HGTV Fixer Upper’s Joanna Gaines tries to stay on topic while Chip does his best to make her laugh.
“I realized that all the really good ideas I’d ever had came to me while I was milking a cow. So I went back to Iowa.”– Grant Wood, American Gothic artist.
There is always a backstory to art, music and life. The simple painting above by Grant Wood called “American Gothic” has captured the imagination of Americans since 1930. The farmer was actually a local dentist and the wife was Woods’ sister. Wood painted the models at separate times. At some point, every element of this work of art has been mined for meaning.
Every film, song, play, startup and company has a backstory that made it what it is today. The parties involved spent days, months and even years developing the final result before releasing it to the world.
I write this to remind myself to pay attention to the details of the backstories that I’m involved in now. For instance, I saw this picture on Facebook this afternoon:
That’s Bradford Loomis playing his solo act at the Seattle Airport. Bradford is a new friend of mine and is one-half of a band called “The Banner Days” . I asked Bradford and the other half of The Banner Days, Beth Whitney about the backstory behind playing in the airport. Here’s my Facebook chat with them this afternoon:
It’s a unique situation for an act to have a regular gig inside the main terminal of a major international airport. So we are talking about filming a set at the terminal.
I share this story with you to remind you to pay attention to the details of the backstory.
Read more about the story behind American Gothic here.
Get the new Christmas album from “Mayors of Europa” for free . The “Mayors” are a new artist collaboration between Stewart Gray (yes, we are related. He’s my oldest son) and Nathan Johnson. Stewart and Nathan are both very talented lads and also seniors at Colorado Christian University in Lakewood, CO.
Take a listen by clicking on the arrow in the player box below!
You can download their album for FREE by clicking below!
And while you are at it, follow them on Facebook by clicking here
A few years ago I had a self-hosted pop culture blog that later became the inspiration for the creative marketing firm that my wife and I started. After some dreaming and reviewing my passion for blogging this type of content, I really wanted to get the old gang back together! I’m beyond excited to be partnering with Tim Engstrom again to bring this project back to life. I’ve attached a rather recent cartoon he created for me below.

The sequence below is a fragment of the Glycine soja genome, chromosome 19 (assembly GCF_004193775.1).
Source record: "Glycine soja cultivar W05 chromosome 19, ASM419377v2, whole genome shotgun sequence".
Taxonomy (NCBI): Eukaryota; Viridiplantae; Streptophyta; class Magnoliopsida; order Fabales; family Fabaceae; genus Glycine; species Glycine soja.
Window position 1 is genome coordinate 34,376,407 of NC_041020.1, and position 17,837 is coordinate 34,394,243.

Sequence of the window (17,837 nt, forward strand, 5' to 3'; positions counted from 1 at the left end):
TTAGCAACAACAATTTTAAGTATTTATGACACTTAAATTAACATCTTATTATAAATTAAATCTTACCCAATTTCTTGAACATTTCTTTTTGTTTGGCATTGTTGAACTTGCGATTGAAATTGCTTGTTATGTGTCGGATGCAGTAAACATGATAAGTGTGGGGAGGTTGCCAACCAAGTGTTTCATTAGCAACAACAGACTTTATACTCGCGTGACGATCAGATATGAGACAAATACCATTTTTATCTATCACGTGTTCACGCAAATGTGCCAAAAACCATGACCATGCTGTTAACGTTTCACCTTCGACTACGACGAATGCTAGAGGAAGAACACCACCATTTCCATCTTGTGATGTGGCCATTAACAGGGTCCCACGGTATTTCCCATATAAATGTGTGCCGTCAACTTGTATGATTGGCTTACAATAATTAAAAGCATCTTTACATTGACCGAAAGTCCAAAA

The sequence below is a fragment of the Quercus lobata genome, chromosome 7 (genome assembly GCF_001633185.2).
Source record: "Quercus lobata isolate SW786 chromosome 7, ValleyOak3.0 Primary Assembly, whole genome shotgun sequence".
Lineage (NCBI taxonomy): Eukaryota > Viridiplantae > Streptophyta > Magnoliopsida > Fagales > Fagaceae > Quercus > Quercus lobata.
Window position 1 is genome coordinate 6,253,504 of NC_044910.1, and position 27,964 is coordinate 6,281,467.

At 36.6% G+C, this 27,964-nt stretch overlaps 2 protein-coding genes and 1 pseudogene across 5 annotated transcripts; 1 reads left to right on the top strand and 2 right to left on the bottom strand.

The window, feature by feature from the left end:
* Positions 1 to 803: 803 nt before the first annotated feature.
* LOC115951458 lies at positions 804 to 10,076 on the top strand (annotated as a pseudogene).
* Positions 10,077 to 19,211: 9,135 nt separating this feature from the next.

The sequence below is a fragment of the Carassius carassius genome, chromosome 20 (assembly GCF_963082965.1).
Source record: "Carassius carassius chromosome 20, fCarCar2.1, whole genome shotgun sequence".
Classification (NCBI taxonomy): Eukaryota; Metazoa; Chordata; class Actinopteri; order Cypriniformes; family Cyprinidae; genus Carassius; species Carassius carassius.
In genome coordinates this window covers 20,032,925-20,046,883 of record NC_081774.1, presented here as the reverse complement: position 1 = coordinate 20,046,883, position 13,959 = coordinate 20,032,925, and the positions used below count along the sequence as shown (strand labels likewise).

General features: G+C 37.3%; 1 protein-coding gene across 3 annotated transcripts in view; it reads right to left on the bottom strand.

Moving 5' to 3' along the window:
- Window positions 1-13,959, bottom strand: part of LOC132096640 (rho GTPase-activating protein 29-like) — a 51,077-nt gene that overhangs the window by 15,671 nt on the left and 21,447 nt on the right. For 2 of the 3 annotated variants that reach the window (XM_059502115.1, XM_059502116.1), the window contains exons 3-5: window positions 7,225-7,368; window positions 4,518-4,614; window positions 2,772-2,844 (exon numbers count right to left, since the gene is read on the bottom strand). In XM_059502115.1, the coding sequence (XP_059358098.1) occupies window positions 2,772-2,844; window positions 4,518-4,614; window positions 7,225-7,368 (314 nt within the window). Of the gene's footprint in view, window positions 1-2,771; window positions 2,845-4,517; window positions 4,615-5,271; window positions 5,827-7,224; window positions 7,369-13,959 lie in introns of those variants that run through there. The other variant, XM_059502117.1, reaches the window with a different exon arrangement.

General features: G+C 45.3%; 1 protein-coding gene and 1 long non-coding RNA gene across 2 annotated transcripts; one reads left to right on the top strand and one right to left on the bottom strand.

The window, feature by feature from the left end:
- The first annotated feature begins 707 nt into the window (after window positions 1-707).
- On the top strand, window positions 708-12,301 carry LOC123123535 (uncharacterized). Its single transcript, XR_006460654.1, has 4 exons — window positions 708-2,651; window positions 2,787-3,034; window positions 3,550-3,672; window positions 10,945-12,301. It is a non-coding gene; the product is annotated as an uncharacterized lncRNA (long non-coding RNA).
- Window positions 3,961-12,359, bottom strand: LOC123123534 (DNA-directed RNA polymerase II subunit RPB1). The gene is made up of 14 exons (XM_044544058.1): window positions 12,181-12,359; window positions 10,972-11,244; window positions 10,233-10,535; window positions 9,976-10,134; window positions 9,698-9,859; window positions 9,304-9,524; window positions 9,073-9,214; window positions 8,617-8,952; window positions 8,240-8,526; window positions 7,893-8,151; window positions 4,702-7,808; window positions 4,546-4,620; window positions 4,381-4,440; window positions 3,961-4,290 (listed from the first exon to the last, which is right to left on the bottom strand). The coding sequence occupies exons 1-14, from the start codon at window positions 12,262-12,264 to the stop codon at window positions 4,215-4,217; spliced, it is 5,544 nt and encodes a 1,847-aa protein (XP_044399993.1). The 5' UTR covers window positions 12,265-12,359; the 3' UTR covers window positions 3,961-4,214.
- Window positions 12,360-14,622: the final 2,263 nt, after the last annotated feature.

More about this in the weeks to come, but for now, checkout http://threethirtypm.tumblr.com !
[Photo by Jim Gray, me]
I’m not sure about you but for me writing stuff down like this blog post takes a lot of effort. I’m more of a offline person. I like real life conversations with people in person. Old school face to face. I have the privilege of a home office; owning my own company, etc.
My friends who know me well expect me to call. I’m also a phone guy. You might find this hard to believe, but I get sick of texting, emailing, etc. I just think we have become such a walled culture. But that’s opinion. I also think that in order to get work done, you need to turn off the distractions. But I also need the interaction of others. It’s fun or cool to act lone-rangerish , but it comes with a high price.
Enough of that…allow me to get to what brought you here…the headline. Here’s my sales pitch to a potential client:
“Now you know that I exist.”
I have always been highly relational in business. I’m also a bit of an introvert, so the hard sell is not interesting at all. That does not mean that I am not clear on what I do, how I do it, what the price is, etc. It’s good to be thorough. I learned a long time ago that if you are already good at what you do, you shouldn’t have to hard sell. You tell the story and allow the other person to get to know you and make a decision. My normal tactics are:
1- Establish contact: you might be introduced by a friend via email or meet at an event.
2-Research: Find out something about who the person is you are meeting with.
3-Print: Bring a piece of paper with something on it that they can take with them. It might even be a proposal.
4-Direct: Shake hands, look them directly in the eyes and greet them.
5-Listen: Ask questions and learn their story.
6-Story: Tell your tale. I have a lot of different stories from companies I have worked with and projects. You don’t have to tell your life-story. Keep it short. Go with your overall theme. Be conscious of time.
7-The End: Stay on schedule for the meeting. Ask for their business. Keep it simple “I’d love to explore how we could work together.”
8-Follow-up: Send them an email with ideas.
9-Release: I’ve learned to let some go and others require pursuing. Be smart and know when to let it go. This is the hardest step. Sometimes it’s easier to let it go and move on, and them other times you need to keep following-up.
I hope this helps you.